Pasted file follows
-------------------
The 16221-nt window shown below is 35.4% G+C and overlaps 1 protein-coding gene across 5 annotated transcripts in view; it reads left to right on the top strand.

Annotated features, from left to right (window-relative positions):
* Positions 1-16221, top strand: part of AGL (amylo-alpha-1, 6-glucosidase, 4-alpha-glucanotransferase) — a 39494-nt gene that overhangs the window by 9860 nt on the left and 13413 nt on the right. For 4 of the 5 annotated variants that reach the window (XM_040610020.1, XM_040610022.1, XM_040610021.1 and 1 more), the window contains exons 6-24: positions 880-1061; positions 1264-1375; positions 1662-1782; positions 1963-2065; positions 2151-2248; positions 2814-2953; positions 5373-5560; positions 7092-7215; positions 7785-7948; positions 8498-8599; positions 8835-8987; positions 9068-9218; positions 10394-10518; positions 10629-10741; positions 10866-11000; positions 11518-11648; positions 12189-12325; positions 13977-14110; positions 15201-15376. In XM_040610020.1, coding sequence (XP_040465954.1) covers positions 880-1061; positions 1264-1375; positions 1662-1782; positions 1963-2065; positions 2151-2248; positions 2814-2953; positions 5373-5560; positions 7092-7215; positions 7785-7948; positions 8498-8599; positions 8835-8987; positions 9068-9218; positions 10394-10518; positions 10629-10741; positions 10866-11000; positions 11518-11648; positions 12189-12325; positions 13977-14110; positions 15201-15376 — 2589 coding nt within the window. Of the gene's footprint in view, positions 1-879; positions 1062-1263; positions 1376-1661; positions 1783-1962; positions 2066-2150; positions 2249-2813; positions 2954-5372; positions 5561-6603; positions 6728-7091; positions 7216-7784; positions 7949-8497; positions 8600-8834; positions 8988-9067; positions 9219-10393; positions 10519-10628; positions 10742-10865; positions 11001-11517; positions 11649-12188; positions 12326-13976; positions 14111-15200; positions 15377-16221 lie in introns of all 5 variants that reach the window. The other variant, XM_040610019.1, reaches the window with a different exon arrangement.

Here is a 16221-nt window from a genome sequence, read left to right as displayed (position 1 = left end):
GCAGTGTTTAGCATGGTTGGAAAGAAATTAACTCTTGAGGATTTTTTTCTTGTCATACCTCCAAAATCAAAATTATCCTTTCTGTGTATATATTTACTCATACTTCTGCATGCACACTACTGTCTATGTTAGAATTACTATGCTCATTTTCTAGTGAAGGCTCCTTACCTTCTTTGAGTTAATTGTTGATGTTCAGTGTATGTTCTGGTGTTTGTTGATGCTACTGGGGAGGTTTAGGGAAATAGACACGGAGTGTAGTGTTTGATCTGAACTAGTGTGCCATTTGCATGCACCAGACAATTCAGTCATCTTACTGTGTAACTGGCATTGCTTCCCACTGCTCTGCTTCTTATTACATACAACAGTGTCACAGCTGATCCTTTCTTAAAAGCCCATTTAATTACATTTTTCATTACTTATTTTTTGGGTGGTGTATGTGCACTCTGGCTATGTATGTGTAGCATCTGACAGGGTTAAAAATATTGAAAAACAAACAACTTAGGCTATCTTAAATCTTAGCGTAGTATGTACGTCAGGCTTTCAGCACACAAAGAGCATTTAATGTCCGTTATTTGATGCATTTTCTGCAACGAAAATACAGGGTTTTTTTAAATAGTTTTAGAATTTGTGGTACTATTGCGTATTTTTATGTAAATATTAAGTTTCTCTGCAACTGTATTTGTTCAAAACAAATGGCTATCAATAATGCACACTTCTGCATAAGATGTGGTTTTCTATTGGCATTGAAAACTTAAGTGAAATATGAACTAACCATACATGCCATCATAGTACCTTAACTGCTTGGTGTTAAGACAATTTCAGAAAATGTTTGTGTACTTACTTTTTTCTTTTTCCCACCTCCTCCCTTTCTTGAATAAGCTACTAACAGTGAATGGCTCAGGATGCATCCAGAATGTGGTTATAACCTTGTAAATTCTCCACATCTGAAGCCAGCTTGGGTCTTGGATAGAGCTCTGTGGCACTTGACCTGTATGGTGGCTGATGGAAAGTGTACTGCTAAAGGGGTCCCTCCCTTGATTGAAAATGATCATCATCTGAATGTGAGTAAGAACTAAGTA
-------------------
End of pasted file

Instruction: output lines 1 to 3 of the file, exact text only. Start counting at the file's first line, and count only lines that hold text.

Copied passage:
The 16221-nt window shown below is 35.4% G+C and overlaps 1 protein-coding gene across 5 annotated transcripts in view; it reads left to right on the top strand.

Annotated features, from left to right (window-relative positions):
* Positions 1-16221, top strand: part of AGL (amylo-alpha-1, 6-glucosidase, 4-alpha-glucanotransferase) — a 39494-nt gene that overhangs the window by 9860 nt on the left and 13413 nt on the right. For 4 of the 5 annotated variants that reach the window (XM_040610020.1, XM_040610022.1, XM_040610021.1 and 1 more), the window contains exons 6-24: positions 880-1061; positions 1264-1375; positions 1662-1782; positions 1963-2065; positions 2151-2248; positions 2814-2953; positions 5373-5560; positions 7092-7215; positions 7785-7948; positions 8498-8599; positions 8835-8987; positions 9068-9218; positions 10394-10518; positions 10629-10741; positions 10866-11000; positions 11518-11648; positions 12189-12325; positions 13977-14110; positions 15201-15376. In XM_040610020.1, coding sequence (XP_040465954.1) covers positions 880-1061; positions 1264-1375; positions 1662-1782; positions 1963-2065; positions 2151-2248; positions 2814-2953; positions 5373-5560; positions 7092-7215; positions 7785-7948; positions 8498-8599; positions 8835-8987; positions 9068-9218; positions 10394-10518; positions 10629-10741; positions 10866-11000; positions 11518-11648; positions 12189-12325; positions 13977-14110; positions 15201-15376 — 2589 coding nt within the window. Of the gene's footprint in view, positions 1-879; positions 1062-1263; positions 1376-1661; positions 1783-1962; positions 2066-2150; positions 2249-2813; positions 2954-5372; positions 5561-6603; positions 6728-7091; positions 7216-7784; positions 7949-8497; positions 8600-8834; positions 8988-9067; positions 9219-10393; positions 10519-10628; positions 10742-10865; positions 11001-11517; positions 11649-12188; positions 12326-13976; positions 14111-15200; positions 15377-16221 lie in introns of all 5 variants that reach the window. The other variant, XM_040610019.1, reaches the window with a different exon arrangement.